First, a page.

15. Coins dropped in the machine to obtain subway tokens never work the first time they are inserted. The number of times you have to reinsert the coins is in direct proportion to the length of the line waiting behind you. Of course, this never happens to a Thai so this gives them one more reason to smile at you forgivingly, but if they miss that subway for work may you come back in your next life as an ant.
16. Learn to smile serenely and say, “My ben rai” (Never mind. It isn’t important) (Boh pen nyang–in Laos) and really mean it! It is a state of mind that will serveyou well, Grasshopper.
17. Being a Westerner and walking like you really know where you are going will get you entre into just about everywhere in Thailand no matter how you are dressed!
18. “Express” bus means it stops every 30 feet to pick someone up as opposed to the regular bus that stops every 10 feet. It takes about 2 hours to travel 30 kilometers.
PLUS SIDES: The bus driver never gets the chance to drive at the preferred 300-kilometers an hour.. Lots of interesting people on the bus.
19. Take taxis from the cue outside the airport terminal. You’ll save a load of money. (About 250 baht as opposed to 700 to 800 baht)
20. Always take metered taxis with meters that work. Always be sure the meter is set AFTER you get into the taxi. (Should be set at 35 baht.) For some strange reason, all the taxis in a tourist area will have “broken” meters.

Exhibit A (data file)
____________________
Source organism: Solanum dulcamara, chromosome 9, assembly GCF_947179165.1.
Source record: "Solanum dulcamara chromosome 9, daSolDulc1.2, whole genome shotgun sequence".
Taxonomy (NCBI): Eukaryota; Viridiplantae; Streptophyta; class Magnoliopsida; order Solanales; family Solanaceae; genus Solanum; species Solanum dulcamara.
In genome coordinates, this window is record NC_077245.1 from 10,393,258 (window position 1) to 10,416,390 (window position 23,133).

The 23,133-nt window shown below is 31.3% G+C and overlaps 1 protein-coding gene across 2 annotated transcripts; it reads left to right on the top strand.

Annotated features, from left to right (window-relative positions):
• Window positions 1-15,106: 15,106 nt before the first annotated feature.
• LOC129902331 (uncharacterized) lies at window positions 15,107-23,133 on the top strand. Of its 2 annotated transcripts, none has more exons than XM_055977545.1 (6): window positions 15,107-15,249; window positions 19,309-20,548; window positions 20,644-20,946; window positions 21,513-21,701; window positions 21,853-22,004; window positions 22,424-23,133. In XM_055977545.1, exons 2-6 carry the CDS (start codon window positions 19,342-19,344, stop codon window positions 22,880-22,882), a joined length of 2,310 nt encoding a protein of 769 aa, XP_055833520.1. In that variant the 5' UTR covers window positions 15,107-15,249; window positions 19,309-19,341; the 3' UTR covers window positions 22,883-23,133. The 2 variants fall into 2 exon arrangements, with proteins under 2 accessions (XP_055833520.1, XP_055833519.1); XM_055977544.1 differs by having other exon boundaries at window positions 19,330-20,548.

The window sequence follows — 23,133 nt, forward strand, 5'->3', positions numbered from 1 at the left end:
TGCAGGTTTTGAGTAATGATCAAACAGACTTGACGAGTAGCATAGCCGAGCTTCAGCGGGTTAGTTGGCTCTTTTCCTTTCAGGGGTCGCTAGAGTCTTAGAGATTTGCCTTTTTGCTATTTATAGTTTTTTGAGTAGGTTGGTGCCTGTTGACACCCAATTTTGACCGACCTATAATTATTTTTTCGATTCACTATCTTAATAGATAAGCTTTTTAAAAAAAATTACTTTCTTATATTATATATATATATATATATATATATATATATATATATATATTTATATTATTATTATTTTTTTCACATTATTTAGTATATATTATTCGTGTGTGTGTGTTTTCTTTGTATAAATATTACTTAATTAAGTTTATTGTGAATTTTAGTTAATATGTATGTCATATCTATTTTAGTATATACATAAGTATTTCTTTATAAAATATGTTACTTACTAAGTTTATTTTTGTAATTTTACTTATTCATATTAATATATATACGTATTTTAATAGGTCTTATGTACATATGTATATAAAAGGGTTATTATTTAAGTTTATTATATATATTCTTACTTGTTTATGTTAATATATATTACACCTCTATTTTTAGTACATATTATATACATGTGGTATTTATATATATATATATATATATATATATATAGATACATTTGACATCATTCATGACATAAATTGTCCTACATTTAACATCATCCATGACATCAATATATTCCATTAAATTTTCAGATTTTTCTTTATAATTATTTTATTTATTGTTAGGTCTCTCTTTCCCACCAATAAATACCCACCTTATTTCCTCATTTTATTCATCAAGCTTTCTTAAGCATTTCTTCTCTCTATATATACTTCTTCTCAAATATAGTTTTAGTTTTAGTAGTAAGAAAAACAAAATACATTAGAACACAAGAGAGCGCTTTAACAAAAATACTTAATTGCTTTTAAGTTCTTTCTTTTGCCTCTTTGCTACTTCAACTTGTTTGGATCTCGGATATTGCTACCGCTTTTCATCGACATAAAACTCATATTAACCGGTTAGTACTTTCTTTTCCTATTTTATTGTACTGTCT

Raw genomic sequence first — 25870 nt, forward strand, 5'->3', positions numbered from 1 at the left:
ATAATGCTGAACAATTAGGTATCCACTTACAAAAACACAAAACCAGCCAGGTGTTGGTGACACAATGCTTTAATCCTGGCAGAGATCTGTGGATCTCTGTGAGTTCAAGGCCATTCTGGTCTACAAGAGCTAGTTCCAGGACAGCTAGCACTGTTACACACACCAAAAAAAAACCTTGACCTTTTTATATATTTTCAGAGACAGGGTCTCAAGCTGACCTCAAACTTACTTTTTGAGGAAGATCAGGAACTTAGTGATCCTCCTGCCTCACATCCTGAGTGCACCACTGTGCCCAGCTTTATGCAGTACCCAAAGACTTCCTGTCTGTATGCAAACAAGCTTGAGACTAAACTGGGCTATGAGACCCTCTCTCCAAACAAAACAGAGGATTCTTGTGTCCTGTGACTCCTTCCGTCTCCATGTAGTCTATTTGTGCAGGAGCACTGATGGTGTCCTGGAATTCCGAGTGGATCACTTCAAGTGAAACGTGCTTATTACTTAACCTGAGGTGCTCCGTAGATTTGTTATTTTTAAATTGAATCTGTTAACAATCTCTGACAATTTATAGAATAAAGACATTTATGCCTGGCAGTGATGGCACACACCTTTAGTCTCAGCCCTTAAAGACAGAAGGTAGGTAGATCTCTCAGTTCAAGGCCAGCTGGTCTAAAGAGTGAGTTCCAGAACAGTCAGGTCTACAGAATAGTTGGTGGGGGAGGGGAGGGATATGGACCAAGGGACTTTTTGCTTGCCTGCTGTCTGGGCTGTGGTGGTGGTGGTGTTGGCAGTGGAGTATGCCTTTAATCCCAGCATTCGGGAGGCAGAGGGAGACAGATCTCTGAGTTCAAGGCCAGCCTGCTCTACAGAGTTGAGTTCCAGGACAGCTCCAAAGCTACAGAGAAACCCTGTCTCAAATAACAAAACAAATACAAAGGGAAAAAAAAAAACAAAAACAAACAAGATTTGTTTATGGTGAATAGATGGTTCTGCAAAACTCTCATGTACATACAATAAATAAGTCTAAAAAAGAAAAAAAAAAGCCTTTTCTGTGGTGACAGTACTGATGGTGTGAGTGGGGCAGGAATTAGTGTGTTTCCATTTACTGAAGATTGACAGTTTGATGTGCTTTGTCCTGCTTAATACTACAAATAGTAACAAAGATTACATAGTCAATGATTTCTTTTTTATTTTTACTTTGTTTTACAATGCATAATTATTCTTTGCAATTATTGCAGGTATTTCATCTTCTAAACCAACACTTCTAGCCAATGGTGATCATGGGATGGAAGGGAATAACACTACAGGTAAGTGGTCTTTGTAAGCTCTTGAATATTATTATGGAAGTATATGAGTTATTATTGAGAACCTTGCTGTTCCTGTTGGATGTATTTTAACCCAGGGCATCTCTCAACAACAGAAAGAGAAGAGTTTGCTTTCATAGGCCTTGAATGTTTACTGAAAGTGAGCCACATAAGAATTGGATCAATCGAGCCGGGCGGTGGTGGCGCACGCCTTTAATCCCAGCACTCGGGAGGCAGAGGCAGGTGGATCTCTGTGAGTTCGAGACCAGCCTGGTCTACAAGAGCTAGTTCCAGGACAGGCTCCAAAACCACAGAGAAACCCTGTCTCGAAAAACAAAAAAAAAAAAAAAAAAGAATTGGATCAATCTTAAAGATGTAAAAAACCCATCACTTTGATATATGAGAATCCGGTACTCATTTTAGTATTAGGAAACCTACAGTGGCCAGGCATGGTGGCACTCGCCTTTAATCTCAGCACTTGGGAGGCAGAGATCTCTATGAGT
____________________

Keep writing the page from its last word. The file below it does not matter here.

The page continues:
21.In a country that values a”cool heart” (never loose your temper/ take life slowly), this need NOT apply,however, when you are actually driving a vehicle of any kind. Also seems the softer your brakes are, the faster you should drive.
22. Always wear long pants when visiting temples.Wear sandals (not flip-flops) not shoes you need to tie as you will be taking them off at every temple and house you enter.
23. Travel with handi-wipes. Bring zip lock bags with you…. great for added protection for electronic devices and to keep stuff together.
24. It is sometimes easier and cheaper NOT to book certain things in advance if you are traveling in the “off” season.
25. The slower the method of travel, the more interesting the journey.
26. Best not to carry you passport around with you. Unless you are planning to change money, just make a copy and keep the passport in the hotel safe.
27. Photocopy all important documents you are carrying with you—- licenses, credit cards, insurance cards, passport, travelers check receipts in case they are lost or lifted.
28. When visiting a new place always ask the hotel staff what the typical fare for taxis, pedicabs, minvans are in the city. Will save you lots of time and money.
29. If the wind is blowing, watch the sky. You probably have about 5-10 minutes to find a shelter before the rain starts!
30. In Cambodia accept the fact that no one will be able, or willing, to answer the question, “How long will it take to go to _______?” Because, really, who knows ?? It can be ten minutes one day and three hours the next depending on the daily condition of the roads and bridges. But rest assured that no matter what, a wait of some duration will be involved.
PS in the Cambodian counting system,somehow, “Please wait for 5 minutes” translates as “1 hour– at least”
31. I know I’ve been here too long when I understand immediately and accept without question the sign “No foot ascending WC may breaking!” (Don’t stand on the toilet!)
I’ll keep that in mind on the17-hour plane trip tonight!